Call for Participation 2016
A Letters and Letter Writing Project
3rd Global Conference
Saturday 2th July – Monday 4th July 2016
Mansfield College, Oxford
This is not a love letter
“I read over your letters again and again, and am continually taking them up as if I had just received them; but alas! They only serve to make me more strongly regret your absence: for how amiable must her conversation be, whose letters have so many charms?” Pliny the Younger, Epistulae, 6.7 [Translation William Melmoth 1915]
Is this a love letter? Or is it something else entirely?
It might have started out as a communication from Pliny to his young wife Calpurnia. However, he included it in a collection destined for public consumption. How much did he rewrite the letter for his new audience? And did he give a public reading of this letter as was common at this time, before circulating it? Was this letter ever delivered to Calpurnia in person, or only publicly, as a new literary genre?
What is and does a love letter? Are there any essential elements, or do the defining characteristics of amorous correspondence change from generation to generation, and from one culture to another? Is a song, the words of which adopt the conventions of epistolary communication, a letter? Or a love poem in an envelope? Or a greeting card?
This conference provides a rare opportunity for a global community to come together and discuss both traditional and alternative love letters. This community could be made up of those in the creative arts, writers, academics or non-academics, in other words anybody with an interest in this area that is willing to share and participate. This conference forms part of a specific focus research stream and continues dialogues started as part of the Letters and Letter Writing project that began two years ago. Its aim is to enrich current research, inspire new ideas and approaches and take this discussion farther both in terms of creating new networks and encouraging cross disciplinary projects that could find their form in either events or publications. It might interest those in the fields of literature, history, film studies, gender studies, political science, linguistics, musicology, creative writing, life-writing to name just a few.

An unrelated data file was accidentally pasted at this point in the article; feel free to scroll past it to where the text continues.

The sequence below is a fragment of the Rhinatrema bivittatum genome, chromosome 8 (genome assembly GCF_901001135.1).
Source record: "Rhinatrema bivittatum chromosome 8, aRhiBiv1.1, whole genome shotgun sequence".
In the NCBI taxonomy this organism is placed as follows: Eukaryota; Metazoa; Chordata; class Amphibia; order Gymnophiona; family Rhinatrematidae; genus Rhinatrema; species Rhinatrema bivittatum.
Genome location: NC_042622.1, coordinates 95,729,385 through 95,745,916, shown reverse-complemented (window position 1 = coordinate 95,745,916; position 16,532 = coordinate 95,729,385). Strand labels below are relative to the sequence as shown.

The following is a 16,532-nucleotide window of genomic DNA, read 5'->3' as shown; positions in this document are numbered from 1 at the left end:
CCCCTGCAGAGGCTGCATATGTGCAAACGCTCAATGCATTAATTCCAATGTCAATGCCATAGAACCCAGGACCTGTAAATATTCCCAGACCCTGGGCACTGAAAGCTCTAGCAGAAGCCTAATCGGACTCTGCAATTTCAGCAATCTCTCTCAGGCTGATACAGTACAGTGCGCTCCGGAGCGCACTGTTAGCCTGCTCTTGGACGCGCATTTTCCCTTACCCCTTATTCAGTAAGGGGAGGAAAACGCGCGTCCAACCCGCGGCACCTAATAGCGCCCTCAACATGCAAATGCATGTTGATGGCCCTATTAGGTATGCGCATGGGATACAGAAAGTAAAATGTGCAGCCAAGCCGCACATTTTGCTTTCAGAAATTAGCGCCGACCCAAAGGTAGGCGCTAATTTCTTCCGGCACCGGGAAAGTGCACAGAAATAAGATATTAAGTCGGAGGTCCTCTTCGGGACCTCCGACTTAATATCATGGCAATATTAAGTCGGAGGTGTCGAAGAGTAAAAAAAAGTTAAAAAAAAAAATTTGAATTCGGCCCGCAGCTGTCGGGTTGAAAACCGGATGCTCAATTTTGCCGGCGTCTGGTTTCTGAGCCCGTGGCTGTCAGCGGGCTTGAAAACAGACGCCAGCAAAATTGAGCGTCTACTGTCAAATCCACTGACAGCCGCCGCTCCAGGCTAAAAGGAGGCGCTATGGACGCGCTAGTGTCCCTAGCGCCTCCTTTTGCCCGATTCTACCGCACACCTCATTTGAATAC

The Advisory Group welcomes the submission of proposals for short workshops, practitioner-based activities, performances, papers and pre-formed panels. We particularly welcome short film screenings; photographic essays; installations; interactive talks and alternative presentation styles that encourage engagement. Submissions should be no more than 300 words and are invited on these or cognate themes for any historical period or geographical location;
~ Breakup letters
~ Love poems in letters
~ Letters leading to betrothal or marriage
~ The role of scribes in writing love letters or expressing intimacy and love (platonic, erotic or otherwise)
~ Love letters in the visual arts
~ Love letters in fiction, poetry, biography (including fiction and poetry written as love letters)
~ The valentine industry and its effects on personal relations, including between children
~ Expressions of love in valentines or other greeting cards, from standard to bizarre
~ Artists’ valentines
~ Between gay, lesbian, transgender or bisexual partners
~ Platonic friendship expressed in epistolary form
~ Parental love expressed in epistolary form
~ Love of church, god, country and nature in epistolary form
~ Lack of love where it was expected/love letters and stalking